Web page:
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A no-spin guide to understanding the true role of PR people.
Few CEOs would recognize effective PR counsel if they tripped over it.
By Dick Martin
Biologists and dry cleaners claim the odor of a skunk can linger for months. That’s nothing compared to the stink that attaches to public-relations people. And no tomato-juice bath will help.
I exaggerate. But just a little. And the blame for those malodorous associations lies squarely with the CEOs and boards whose misguided expectations turn intelligent, honorable people into Orwellian message managers.
When New York Times media reporter David Carr observed that many corporate PR people “ladle out slop meant to obscure rather than to reveal,” he could have been working from their implicit job description. Even when PR people seem “professional, courteous and fair-minded,” Carr wrote, they’re capable of running “black ops” operations designed to “intimidate reporters” or to get ahead of a story with “nonsense counter-spin.” Why? Because that’s what the typical CEO expects—whatever it takes to make reading the morning paper an indigestion-free exercise.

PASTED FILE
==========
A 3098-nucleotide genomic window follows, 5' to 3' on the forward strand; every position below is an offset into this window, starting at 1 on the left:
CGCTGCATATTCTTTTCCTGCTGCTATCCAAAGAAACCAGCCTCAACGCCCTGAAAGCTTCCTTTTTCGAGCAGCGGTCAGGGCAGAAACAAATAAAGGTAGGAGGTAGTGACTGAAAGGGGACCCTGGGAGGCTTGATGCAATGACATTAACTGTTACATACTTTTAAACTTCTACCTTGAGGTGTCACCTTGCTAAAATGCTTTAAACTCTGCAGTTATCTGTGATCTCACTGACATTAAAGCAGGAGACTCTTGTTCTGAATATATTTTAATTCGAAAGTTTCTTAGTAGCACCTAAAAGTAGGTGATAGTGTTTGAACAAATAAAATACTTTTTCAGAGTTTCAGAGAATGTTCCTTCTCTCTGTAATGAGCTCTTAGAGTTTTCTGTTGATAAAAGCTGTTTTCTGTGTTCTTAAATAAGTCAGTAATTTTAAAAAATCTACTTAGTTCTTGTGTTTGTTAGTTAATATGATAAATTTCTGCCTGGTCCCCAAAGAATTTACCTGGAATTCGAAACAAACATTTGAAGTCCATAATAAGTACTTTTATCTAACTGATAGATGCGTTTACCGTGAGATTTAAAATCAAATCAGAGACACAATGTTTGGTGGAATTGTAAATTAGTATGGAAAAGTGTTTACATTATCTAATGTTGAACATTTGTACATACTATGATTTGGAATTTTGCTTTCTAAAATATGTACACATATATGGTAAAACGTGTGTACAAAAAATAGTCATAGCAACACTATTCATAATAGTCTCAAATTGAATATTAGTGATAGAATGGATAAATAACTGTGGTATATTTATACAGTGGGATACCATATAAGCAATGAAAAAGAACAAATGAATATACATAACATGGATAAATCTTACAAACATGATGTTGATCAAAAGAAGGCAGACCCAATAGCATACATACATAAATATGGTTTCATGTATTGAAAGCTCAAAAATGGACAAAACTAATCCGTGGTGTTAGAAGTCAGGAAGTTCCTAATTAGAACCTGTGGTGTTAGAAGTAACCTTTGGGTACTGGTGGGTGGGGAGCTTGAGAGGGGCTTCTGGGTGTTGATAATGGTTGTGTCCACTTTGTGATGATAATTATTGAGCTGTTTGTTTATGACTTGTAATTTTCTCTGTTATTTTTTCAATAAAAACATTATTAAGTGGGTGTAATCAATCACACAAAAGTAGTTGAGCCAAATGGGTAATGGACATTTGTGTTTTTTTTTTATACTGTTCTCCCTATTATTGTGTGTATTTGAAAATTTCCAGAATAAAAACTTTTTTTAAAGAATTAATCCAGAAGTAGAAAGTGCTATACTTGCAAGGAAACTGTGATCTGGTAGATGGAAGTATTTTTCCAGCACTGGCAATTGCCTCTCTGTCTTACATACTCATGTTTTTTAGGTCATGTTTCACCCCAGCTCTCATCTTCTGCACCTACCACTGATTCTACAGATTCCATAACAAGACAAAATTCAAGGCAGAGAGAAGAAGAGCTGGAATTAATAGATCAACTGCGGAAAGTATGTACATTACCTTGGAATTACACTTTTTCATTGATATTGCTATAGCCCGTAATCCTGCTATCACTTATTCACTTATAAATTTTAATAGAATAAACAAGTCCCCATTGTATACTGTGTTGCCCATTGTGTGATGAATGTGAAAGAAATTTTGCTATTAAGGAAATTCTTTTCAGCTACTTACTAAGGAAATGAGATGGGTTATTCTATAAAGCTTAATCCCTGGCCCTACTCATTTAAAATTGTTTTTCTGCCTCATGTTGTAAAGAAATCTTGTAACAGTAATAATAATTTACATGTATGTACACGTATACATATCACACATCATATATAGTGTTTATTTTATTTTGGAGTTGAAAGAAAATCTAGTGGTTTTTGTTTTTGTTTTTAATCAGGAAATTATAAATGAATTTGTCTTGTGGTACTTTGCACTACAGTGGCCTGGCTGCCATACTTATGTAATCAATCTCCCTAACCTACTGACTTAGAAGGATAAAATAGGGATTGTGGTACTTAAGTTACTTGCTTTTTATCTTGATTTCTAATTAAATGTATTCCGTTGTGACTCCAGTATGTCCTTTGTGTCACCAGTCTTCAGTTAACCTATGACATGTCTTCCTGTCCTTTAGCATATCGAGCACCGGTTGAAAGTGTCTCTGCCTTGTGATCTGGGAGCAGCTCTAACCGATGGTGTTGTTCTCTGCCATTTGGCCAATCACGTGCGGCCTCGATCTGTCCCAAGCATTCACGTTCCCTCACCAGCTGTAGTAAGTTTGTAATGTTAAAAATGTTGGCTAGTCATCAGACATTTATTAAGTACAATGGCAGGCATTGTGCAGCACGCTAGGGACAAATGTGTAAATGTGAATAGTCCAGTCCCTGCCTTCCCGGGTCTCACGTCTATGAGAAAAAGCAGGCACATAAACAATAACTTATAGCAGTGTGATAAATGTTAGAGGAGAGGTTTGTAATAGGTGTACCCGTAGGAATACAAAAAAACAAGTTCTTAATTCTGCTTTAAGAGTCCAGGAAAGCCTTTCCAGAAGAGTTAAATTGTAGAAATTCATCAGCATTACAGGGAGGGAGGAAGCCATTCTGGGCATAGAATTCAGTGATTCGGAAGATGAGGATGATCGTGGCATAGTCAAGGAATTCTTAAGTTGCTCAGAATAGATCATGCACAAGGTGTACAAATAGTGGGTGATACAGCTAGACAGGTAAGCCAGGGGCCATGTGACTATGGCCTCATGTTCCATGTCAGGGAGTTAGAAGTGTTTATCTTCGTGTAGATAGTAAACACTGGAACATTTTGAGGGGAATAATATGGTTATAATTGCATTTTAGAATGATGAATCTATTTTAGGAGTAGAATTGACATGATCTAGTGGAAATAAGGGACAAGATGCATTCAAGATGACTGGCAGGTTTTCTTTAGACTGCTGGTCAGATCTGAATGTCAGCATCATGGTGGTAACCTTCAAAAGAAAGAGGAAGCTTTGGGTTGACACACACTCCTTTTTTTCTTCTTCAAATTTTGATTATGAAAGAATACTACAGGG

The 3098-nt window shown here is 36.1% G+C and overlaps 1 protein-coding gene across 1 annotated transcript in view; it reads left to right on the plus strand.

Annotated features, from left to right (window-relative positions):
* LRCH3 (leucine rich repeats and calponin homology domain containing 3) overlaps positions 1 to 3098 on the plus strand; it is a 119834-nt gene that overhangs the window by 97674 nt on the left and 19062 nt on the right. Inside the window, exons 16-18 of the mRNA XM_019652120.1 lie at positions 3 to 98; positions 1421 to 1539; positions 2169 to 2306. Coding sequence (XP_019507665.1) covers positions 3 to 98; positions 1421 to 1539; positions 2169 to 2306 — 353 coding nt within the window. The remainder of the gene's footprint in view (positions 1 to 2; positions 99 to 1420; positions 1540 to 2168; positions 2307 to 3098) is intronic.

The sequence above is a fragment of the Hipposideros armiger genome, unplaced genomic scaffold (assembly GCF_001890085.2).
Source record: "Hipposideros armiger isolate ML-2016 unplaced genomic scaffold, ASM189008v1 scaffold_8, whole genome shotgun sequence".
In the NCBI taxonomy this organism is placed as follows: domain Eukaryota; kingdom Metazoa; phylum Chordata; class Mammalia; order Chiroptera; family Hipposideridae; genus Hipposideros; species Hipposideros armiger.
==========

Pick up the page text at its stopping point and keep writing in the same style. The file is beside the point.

Most journalists—with the possible exception of David Carr—accept this as the price they have to pay for access to the information and decision-makers they need to do their jobs. But many don’t think PR people are all that knowledgeable about the companies they represent. Many consider them flacks who have memorized a few facts about their company but are constitutionally incapable of acknowledging anything that might dim the halo they’ve hung over their clients’ heads.
Some senior PR people have attempted to dodge the broad brush of such criticism, while simultaneously insinuating themselves into the exalted ranks of the corporate C-suite by changing their titles to something like Chief Communication Officer. Alas, that solution is not even as deep as the embossing on their business cards.
Consider, for example, that their cousins in political PR are the lifeblood of most TV talk shows. Diane Sawyer and George Stephanopoulos worked in the Nixon and Clinton press offices. Chris Matthews and Peggy Noonan wrote speeches for presidents Carter and Reagan. And the late William Safire went straight from a fifteen-year career in corporate PR to the Nixon White House and on to the columns of The New York Times.
CEOs and their top teams don’t need someone to spin reality for others—they need someone to reveal reality to themselves.